Tackle Age Discrimination Before Raising Pension To 70
With all the talk of raising the age at which you can receive the pension to 70 there is a real need to change attitudes to keeping the more mature among us in jobs.
Discriminating against someone because of their age is illegal, just as it is illegal to discriminate against someone for their gender, race, colour, sexual preference, physical or mental disability, marital status, family responsibilities, pregnancy, religion, political opinion and national or social origin.
The reality is that discrimination can be hard to prove. Employers are rarely stupid enough to openly declare ‘You’re fired because you are too old’. It’s more likely to be someone suggesting early retirement or encouraging voluntary redundancy. Older workers might be not included in training programs or excluded from new projects because the employer thinks they won’t be around much longer.
These can be grounds for taking action through agencies combatting discrimination such as the NSW Anti-Discrimination Board, the Fair Work Ombudsman, Fair Work Australia and the Human Rights Commission.
The Fair Work Ombudsman has just won a landmark case in the Federal Court for a restaurant worker who was told he would be fired on the day he turned 65 as it was the restaurant policy not to employ anybody beyond normal retirement age. The restaurant owners were fined $29,150 and ordered to pay $10,000 compensation to the worker.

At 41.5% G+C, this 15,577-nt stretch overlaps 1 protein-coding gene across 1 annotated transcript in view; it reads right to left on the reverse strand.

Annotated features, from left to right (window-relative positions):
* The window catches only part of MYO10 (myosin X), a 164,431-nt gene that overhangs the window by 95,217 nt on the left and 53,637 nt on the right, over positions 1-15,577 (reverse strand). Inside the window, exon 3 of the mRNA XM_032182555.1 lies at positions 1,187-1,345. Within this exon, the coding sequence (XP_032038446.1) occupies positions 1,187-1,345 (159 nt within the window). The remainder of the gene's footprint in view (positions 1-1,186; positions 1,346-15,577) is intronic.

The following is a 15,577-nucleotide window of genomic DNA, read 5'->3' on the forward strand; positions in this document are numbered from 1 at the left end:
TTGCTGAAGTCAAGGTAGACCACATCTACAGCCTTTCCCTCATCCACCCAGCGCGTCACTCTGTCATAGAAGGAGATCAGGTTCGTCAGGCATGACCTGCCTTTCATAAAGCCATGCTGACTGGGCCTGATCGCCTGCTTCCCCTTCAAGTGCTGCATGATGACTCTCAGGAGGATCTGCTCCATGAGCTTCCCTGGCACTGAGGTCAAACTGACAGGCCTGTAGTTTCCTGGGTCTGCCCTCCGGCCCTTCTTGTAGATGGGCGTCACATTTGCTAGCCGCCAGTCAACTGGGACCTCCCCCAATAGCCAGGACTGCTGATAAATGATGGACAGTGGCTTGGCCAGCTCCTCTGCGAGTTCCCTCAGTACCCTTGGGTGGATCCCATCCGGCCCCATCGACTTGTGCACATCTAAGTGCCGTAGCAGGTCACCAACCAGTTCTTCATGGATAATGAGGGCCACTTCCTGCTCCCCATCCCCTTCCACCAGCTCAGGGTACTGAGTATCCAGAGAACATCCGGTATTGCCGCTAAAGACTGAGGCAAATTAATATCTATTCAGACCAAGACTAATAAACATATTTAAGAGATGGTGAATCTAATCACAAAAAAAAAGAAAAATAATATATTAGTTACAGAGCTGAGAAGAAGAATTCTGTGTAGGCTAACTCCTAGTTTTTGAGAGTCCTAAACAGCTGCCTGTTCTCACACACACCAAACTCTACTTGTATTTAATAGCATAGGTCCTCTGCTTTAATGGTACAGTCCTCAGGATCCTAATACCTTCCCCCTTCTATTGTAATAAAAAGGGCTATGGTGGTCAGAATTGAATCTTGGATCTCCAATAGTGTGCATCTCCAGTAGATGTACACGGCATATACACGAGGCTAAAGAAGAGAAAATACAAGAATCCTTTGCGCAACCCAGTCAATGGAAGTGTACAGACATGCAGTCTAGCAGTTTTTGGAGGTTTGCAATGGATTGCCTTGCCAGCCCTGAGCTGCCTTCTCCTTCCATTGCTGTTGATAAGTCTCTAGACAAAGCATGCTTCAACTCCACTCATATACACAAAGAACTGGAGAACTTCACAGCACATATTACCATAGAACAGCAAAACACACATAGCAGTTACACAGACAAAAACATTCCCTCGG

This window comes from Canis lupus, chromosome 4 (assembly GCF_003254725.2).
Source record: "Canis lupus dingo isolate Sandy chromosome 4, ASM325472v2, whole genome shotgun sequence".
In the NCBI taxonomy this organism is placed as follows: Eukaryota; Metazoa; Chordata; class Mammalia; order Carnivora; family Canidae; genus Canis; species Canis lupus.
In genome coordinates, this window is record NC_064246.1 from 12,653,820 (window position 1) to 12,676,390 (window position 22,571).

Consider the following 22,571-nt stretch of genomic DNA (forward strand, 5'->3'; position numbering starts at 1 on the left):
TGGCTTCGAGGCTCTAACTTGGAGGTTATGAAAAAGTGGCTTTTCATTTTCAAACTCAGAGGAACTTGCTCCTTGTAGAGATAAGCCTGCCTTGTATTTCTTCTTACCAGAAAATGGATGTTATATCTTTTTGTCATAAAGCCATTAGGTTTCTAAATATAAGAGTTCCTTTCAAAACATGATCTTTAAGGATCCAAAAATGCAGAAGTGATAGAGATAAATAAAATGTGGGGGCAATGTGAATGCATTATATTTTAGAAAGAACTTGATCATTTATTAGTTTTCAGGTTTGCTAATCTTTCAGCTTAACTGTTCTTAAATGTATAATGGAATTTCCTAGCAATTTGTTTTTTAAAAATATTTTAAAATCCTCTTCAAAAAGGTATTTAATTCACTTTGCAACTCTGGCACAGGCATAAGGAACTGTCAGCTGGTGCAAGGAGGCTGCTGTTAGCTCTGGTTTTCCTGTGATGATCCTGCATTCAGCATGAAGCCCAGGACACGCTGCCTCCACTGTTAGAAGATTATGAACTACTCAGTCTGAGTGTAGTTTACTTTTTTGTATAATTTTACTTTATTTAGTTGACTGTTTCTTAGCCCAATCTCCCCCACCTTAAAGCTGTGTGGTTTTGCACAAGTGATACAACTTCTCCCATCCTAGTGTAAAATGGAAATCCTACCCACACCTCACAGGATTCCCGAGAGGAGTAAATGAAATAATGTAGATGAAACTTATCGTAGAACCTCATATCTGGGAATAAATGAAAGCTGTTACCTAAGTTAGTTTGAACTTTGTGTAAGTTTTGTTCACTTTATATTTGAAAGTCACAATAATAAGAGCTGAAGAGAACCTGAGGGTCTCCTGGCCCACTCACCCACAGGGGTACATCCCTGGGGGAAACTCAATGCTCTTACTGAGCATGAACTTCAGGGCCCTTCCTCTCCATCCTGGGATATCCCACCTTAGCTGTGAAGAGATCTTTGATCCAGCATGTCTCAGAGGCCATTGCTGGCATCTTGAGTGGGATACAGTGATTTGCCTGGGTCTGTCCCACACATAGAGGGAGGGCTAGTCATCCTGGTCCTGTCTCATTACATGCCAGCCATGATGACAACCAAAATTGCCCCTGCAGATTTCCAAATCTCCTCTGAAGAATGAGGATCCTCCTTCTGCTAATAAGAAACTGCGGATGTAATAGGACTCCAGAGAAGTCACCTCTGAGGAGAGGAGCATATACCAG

A survey has found a third of men over 50 on average salaries had experienced some form of age discrimination. The Fair Work Ombudsman says age discrimination is the fastest growing source of complaints – making 13 per cent of all complaints.
“Discriminating against workers because of their age can have a terrible impact on their self-respect and dignity and deprive them of an equal opportunity to make a positive economic benefit to the company and the wider community,” said Ombudsman Natalie James.
The court decision demonstrates that if someone feels they have been discriminated against over their age it is well worth seeking legal advice on what they can do.
In the restaurant worker’s case there was written evidence, but there may be other circumstances which would enable a case of age discrimination to be brought. It may be resolved through conciliation before it needs to go to court.
The Age Discrimination Act covers situations where someone feels that due to their age they have been refused employment, denied promotion, given less favourable conditions, selected for redundancy or harassed in the workplace.
Employers should have policies in place that aim to prevent discrimination and harassment of both young and mature age workers.